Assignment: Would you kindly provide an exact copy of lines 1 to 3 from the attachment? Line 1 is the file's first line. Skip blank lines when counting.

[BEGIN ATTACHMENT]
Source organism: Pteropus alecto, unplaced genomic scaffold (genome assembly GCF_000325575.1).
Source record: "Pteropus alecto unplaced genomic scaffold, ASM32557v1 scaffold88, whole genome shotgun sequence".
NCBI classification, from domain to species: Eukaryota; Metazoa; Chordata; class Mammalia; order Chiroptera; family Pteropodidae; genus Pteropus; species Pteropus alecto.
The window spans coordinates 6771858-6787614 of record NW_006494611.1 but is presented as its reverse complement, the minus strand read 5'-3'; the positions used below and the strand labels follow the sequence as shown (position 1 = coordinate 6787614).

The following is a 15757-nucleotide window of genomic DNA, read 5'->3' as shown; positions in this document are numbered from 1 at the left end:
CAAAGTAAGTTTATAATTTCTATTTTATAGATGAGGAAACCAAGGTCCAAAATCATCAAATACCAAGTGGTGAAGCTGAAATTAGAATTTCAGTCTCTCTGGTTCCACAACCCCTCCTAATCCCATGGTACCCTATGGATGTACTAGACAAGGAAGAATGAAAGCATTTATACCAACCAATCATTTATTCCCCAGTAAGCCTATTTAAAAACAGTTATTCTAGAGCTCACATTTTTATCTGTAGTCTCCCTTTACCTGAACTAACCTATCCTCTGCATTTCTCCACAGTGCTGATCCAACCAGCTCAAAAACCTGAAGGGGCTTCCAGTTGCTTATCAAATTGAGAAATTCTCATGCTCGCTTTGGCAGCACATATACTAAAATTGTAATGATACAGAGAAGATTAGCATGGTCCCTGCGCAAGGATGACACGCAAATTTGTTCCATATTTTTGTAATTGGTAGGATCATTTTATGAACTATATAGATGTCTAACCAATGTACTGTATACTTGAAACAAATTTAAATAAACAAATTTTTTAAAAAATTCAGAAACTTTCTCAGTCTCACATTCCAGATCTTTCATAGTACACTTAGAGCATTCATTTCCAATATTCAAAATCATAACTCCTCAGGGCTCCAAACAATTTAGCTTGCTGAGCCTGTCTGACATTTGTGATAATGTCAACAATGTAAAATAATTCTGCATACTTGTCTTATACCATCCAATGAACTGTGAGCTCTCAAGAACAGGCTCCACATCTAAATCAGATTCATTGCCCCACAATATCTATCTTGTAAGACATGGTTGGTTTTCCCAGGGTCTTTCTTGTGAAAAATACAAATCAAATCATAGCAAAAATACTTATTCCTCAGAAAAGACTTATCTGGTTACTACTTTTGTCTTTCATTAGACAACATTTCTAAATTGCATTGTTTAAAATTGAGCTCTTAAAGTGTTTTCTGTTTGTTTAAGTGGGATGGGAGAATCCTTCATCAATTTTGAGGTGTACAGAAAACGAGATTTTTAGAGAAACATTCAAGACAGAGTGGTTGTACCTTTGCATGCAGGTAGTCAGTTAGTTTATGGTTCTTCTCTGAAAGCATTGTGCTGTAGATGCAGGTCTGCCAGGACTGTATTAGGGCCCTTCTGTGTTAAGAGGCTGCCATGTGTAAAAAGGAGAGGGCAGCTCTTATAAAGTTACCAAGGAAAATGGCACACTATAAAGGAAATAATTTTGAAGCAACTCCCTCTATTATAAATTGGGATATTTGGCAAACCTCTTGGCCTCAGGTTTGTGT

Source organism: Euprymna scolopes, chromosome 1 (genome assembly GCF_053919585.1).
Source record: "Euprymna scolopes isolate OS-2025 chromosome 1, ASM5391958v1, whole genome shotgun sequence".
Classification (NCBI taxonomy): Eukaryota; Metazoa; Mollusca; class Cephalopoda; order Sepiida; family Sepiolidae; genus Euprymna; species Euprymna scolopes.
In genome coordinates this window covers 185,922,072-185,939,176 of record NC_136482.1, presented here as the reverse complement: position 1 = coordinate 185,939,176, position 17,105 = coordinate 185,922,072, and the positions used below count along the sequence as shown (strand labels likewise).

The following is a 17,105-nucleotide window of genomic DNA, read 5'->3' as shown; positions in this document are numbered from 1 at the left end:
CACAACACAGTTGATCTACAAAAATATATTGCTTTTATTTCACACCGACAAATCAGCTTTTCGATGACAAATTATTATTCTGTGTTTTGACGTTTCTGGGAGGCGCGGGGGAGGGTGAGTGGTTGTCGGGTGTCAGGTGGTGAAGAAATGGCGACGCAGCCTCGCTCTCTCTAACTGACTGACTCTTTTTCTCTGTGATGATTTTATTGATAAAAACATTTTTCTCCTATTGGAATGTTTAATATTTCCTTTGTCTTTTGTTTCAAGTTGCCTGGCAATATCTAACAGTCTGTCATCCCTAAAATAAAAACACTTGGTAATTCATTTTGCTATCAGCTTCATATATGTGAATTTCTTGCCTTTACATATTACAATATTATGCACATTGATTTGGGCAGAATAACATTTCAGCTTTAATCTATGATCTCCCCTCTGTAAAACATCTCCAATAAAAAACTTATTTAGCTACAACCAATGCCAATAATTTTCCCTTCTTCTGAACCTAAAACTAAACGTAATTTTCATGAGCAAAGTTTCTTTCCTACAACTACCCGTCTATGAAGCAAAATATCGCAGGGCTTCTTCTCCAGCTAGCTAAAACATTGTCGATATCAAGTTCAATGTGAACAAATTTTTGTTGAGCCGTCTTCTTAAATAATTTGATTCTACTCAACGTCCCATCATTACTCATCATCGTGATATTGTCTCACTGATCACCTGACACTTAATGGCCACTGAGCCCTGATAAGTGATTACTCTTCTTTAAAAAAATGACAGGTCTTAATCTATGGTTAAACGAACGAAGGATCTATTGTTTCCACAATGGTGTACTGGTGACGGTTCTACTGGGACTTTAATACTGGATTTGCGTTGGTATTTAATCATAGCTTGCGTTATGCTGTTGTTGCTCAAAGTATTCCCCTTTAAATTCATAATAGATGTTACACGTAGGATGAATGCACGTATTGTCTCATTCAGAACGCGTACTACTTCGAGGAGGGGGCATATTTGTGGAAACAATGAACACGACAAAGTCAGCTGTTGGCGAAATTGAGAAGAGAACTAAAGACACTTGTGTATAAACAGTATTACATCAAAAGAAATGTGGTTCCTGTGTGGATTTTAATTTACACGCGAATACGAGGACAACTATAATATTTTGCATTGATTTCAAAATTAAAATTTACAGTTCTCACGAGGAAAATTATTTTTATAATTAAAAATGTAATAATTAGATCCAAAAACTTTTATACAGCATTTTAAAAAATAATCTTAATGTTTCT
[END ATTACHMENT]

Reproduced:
Source organism: Pteropus alecto, unplaced genomic scaffold (genome assembly GCF_000325575.1).
Source record: "Pteropus alecto unplaced genomic scaffold, ASM32557v1 scaffold88, whole genome shotgun sequence".
NCBI classification, from domain to species: Eukaryota; Metazoa; Chordata; class Mammalia; order Chiroptera; family Pteropodidae; genus Pteropus; species Pteropus alecto.